Issue 118 | Jul-Sep 2019

The Journey to a Life of Art

Mr Shabbir Hussain Mustafa (Arts and Social Sciences + USP ’07) talks about his journey to becoming one of the most notable museum curators in the region.

WHO IS HE?

Mr Shabbir Hussain Mustafa is a Senior Curator at National Gallery Singapore. He curated artist Charles Lim’s work Sea State, representing Singapore at the 2015 Venice Biennale. He also received the prestigious 2017 Deutscher Akademischer Austauschdienst (DAAD) International Scholarship For Artists in Berlin, Germany.
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To hear Mr Shabbir Hussain Mustafa tell the tale of how he went from a teenage undergraduate to senior curator at the National Gallery of Singapore, one is very likely to think that the native Sri Lankan has extraordinary luck. Even the soft-spoken 35-year-old seems somewhat surprised at his own meteoric rise in the curatorial world. But while serendipity might have played a part, his success is largely the result of his hard work, innate curiosity and openness to explore possibilities.

Mr Mustafa arrived in Singapore on 15 July 2003 and was enrolled in the Political Science department at NUS’ Faculty of Arts and Social Sciences. “I grew up in Sri Lanka,” says the son of a polyglot Gujarati businessman father and a homemaker mother who used to be a linguist. “It’s a beautiful place, it has history and aesthetics, and there was also the civil war. The war affected us in ways that I didn’t fully realise at the time — I was doing Business Studies for the ‘A’ Levels when our teacher migrated overseas. It was eight months to exams! Since I had access to the textbook and past-year papers, I began to read the book on my own, and self-study. I was English-educated, motivated — I could do this.” Sure enough, he scored As. He chose to continue his studies in Singapore because the country’s work ethic and pragmatism appealed to him.

In his first semester, Mr Mustafa took two classes in South Asian Studies under Professor Gyanesh Kudaisya, who suggested Mr Mustafa interview with his wife Dr Medha Kudaisya, for the University Scholars Programme. Mr Mustafa credits his father for teaching him to think. “We’d drive around Colombo with my sister, listening to the radio. He’d talk about culture, moving freely from the Beatles to Buddhism to the price of rice. My upbringing made me ready for USP,” he reflects, as the programme was suited to his penchant for asking the right questions, analysis and research.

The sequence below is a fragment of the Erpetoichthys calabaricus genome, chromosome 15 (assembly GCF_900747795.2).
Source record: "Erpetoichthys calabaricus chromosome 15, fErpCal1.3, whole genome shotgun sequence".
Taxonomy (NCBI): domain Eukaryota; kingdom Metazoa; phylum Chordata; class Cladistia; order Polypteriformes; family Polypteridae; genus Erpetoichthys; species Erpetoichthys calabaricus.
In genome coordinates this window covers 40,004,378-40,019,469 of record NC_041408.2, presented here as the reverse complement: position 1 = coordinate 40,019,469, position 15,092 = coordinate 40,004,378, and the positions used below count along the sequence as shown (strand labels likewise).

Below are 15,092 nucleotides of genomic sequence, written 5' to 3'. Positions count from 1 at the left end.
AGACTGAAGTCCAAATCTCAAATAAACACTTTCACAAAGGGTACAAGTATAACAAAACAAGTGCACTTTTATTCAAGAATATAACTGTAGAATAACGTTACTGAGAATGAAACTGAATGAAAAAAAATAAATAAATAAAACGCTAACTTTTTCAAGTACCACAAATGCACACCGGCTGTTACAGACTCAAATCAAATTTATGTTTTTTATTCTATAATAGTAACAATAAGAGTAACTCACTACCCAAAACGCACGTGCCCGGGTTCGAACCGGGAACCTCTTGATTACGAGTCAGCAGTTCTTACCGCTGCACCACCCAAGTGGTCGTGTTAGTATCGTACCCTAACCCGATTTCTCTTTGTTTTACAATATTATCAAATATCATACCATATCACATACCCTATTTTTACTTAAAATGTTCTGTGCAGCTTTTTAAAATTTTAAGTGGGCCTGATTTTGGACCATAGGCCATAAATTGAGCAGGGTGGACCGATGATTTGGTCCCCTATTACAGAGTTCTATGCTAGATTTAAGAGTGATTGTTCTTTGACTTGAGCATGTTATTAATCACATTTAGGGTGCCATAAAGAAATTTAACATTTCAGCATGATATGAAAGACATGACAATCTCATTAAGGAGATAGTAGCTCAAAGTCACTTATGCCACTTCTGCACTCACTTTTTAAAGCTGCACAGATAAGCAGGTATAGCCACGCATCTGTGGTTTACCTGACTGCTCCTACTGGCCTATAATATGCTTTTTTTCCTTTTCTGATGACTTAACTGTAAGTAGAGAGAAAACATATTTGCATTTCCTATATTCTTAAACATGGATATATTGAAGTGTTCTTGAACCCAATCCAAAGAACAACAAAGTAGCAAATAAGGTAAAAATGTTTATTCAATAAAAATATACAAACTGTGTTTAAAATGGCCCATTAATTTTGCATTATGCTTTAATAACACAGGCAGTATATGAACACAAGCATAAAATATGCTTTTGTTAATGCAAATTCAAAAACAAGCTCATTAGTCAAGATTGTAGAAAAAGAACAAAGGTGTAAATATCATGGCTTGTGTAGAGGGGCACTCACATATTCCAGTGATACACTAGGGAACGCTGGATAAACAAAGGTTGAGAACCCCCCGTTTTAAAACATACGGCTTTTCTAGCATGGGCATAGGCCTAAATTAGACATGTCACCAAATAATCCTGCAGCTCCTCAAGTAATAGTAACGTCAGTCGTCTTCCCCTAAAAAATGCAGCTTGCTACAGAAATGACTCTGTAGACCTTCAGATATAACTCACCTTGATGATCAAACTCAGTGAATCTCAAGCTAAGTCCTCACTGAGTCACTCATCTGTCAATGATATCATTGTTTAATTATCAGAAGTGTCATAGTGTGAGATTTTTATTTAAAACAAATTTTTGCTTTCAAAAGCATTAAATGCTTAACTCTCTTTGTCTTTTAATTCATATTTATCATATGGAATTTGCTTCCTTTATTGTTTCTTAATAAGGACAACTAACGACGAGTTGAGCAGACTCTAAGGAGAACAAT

In 2007, with an Honours in Political Science under his belt, he embarked on his MA in History and South Asian Studies. During his undergraduate years, he had served as Prof Kudaisya’s research assistant: “I wanted to continue working under his supervision.” In his third year, Mr Mustafa “accidentally” joined the NUS Museum, which focuses on Asian regional art and culture. “My friend Wang Zineng (Arts and Social Sciences ’07) — who was also in USP — and I were sitting in the USP ‘Chatterbox’, a place for reading, meeting and talking. Zineng said ‘Do you want to make some cash?’ He brought me to the NUS Museum and there I met Ahmad Mashadi (Arts and Social Sciences ’91), the head of NUS Museum. He showed me a series of photographs. One set of family portraits done by the Dutch-Indonesian artist Tino Djumini titled “Relatives” or Kerabat. The second set was of people’s homes. Their “interiors” or Dalam, by the Malaysian photographer Simryn Gill. Ahmad said, ‘if you were tasked to write about these images, how would you approach it?” Surprisingly I did not freeze! I talked about how remembering the past is always linked to an image — every image is a delicacy and danger. I got commissioned to write the essay and was paid $300!”.

That was the first of many assignments and the start of Mr Mustafa’s sojourn into the curatorial world. He spent much time reading and talking to Mr Mashadi, eventually curating his first exhibition. “Ahmad showed me the power of juxtaposition — what happens when objects are placed next to each other,” he says. 

Through my work, I began to meet these incredible artists and thinkers. Imagine you’re getting paid to think about the world and its manifold realities!

Working the Ground